The film upon first viewing was a treat. It looked good, back before our collective eyes got weary of all the digital stuff. I remember being drawn into Liam Neeson’s performance quite a bit, while his main adversary for the bulk of the movie—little CGI Watto—reassured the fears that Jar Jar Binks was already stirring in me. The movie came to conclusion amid many cheers (and not as many groans as I’d expect, looking back), all the way thorugh the end credits, when the patient could hear the phantom breathing of a character that wouldn’t appear for another two films.

We went home afterward, talking about the eventuality of Anakin’s fall and Obi-Wan’s failure. Of whether any casual fans would pick up on Palpatine clearly being Darth Sidious. Of Threepio and Luke being half-brothers. Of the surprisingly limited use of Darth Maul after all of the promotion. We got home about 3:30 in the morning, took quick naps, and went back for the morning showing. This time we sat very close, and felt more immersed in the story and images than the night before—so close I saw the ET senators that second time.

We talked about going again that evening, but finally decided not to. I saw it plenty of more times that summer. After a few viewings, it was easy to see this new Star Wars wasn’t going to have the same effect on me the old ones did as a kid, but I always had a good time.

Could they have just borrowed the "non-handstand" head sculpt of the Dagobah Luke for the Bespin version? That would go a long way towards making it a different figure (and an idea I was going to try anyway.)

If they could just drop a few more subtle changes in with the figures, it really would make all the difference as far as the good graces of the collectors. I could go in for buying variants on paintjobs and minor details that make sense. I absolutely loved the improvements on the Momaw/Greedo/Ponda Cantina sets. But there just doesn't seem to be a lot of that going on here. Little stuff like the Jawa two-pack in slightly different colors (like reverse the dark brown/light brown scheme, help fill out that army of scavengers)...metallize IG-88 a bit...

...though I don't know how they could rehabilitate Bib or the Scanning Tech...

Other Toy Lines / Re: McFarlane Alien/Predator
« on: May 14, 2004, 08:44 AM »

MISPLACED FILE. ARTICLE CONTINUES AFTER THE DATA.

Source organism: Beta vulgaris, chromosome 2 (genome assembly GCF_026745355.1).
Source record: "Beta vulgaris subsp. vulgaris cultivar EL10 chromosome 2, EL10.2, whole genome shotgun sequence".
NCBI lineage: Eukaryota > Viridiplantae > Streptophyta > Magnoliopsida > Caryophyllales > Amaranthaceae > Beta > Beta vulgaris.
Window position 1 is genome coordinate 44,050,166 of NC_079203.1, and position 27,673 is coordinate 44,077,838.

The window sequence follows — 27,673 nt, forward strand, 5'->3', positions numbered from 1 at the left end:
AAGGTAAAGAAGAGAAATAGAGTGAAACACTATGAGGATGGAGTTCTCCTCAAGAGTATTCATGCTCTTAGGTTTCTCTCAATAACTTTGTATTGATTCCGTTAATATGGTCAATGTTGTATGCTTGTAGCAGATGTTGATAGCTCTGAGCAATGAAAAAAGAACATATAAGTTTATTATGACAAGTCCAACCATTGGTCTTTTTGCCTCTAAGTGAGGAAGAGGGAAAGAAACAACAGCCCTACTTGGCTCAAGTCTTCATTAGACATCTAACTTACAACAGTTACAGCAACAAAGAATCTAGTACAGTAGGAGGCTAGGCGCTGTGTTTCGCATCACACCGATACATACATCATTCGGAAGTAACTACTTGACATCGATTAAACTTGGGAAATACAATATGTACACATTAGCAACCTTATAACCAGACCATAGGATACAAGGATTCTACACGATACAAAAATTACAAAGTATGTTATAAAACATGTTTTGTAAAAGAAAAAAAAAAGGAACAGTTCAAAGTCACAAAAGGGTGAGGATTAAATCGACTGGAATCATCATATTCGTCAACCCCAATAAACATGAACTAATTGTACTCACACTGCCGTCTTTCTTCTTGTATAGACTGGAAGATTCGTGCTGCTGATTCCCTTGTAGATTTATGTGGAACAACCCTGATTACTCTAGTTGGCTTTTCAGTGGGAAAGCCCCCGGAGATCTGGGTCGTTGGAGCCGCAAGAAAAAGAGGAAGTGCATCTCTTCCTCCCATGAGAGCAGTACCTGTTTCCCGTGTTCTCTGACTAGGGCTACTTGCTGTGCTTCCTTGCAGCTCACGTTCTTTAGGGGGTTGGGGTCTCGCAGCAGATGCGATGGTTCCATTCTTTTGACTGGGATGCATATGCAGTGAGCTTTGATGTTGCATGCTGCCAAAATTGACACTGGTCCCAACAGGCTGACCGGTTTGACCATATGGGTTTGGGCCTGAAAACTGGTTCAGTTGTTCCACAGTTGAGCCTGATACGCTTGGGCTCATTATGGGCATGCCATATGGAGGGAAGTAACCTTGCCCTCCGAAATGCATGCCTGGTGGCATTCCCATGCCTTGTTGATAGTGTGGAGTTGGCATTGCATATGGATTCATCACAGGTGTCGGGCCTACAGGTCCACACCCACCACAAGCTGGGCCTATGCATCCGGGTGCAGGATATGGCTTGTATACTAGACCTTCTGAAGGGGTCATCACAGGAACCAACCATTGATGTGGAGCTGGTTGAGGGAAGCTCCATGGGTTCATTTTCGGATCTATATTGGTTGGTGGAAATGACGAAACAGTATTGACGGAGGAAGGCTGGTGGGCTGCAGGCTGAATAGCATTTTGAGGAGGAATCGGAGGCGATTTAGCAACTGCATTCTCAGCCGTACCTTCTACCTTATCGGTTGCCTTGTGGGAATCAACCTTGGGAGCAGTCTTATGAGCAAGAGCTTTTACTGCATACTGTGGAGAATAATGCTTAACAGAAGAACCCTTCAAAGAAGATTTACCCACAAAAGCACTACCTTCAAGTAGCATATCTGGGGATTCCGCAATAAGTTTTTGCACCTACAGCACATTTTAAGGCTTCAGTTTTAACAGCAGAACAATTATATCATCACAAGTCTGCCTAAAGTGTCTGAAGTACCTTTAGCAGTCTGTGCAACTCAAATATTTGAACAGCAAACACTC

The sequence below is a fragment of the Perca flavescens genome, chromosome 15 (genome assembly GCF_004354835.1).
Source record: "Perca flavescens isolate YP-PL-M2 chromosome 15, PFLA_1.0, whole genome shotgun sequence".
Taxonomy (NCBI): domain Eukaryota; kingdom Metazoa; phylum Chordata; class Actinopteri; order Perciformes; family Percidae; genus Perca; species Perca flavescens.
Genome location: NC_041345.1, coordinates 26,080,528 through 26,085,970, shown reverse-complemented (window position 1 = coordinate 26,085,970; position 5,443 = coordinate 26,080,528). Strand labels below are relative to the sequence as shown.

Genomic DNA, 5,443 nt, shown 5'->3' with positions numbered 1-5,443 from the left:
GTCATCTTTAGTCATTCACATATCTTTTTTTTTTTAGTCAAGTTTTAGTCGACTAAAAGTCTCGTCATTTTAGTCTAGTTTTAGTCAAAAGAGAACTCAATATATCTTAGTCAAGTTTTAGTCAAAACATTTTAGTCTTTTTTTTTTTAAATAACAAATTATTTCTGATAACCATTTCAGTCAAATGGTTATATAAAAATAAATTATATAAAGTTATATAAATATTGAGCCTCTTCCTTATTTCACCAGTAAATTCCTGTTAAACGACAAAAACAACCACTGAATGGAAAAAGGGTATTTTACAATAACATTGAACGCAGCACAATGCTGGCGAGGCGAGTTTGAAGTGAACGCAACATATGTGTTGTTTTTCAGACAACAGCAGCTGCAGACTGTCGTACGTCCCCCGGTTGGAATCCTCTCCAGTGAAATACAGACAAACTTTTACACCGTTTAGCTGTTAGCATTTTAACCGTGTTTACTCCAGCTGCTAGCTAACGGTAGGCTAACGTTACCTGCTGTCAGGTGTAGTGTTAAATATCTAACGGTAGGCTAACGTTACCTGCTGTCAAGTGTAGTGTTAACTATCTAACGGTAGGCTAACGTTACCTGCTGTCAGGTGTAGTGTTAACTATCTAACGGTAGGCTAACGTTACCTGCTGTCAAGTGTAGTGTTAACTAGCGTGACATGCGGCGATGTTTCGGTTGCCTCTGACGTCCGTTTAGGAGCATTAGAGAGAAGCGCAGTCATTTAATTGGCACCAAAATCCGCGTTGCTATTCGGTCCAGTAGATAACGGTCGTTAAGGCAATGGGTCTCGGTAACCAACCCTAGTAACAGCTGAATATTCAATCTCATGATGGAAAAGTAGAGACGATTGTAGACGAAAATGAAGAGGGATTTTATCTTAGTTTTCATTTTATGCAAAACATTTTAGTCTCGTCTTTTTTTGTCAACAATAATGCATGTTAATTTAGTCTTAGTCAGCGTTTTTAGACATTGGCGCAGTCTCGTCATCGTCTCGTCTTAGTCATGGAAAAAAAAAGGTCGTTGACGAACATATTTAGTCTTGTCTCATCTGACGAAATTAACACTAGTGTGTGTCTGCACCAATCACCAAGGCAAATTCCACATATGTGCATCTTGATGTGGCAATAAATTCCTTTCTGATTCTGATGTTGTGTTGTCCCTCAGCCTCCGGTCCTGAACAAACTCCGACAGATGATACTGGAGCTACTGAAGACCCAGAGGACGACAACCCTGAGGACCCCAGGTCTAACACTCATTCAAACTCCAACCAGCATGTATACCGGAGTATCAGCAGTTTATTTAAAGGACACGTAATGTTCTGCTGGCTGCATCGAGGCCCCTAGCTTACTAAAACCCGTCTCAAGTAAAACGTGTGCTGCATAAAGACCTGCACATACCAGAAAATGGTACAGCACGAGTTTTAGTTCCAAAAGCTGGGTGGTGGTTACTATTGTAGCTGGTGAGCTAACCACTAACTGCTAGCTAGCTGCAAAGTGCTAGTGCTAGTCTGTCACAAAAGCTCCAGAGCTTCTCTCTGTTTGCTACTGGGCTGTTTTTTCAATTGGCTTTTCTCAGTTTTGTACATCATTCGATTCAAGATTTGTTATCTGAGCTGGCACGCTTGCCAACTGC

Other Toy Lines / Re: McFarlane Alien/Predator
« on: May 14, 2004, 08:42 AM »
There is the old Kenner "Aliens" line from the early/mid 90s...they had quite a few different types of Aliens. My Cantina has always had a "Scorpion Alien" in it (looks most like the classic Alien) and it seems to be pretty close in scale, about as tall as Chewie.

There was a Kenner "Predator" line as well, don't know how clos ethe scale came on that...

Watto's Junk Yard / Re: It's A BOY!
« on: April 25, 2004, 07:39 AM »

I'm glad to hear everything went well.

Original Trilogy Collection / OTC = Freeze Frame Waves
« on: April 23, 2004, 02:47 PM »
All of the rereleases to come in the Original Trilogy Collection due out this summer strike me with a certain sense of deja-vu, right back to 1998.

I thought the Freeze Frames were a novel idea to get a little more life into the POTF2 line after the huge success in 1997, but I quickly learned to hate the line. I had no idea at the time that practically every figure would be rereleased, I was only interested in the new figures, and so found myself stuck hunting. (Feels like I've been hunting through new shipments of old figures ever since.) Zuckuss was such a pain in the butt to track down...

I've always thought that the Freeze Frame rereleases were what killed the momentum in POTF2, I even remember Hasbro mentioning the fact that they learned a lesson about never recarding figures en masse again.

While I am looking forward to more shelf space in the fall for my favorite toys, I sure wish there were going to be a couple figures on those shelves that I wanted (or even didn't already own.)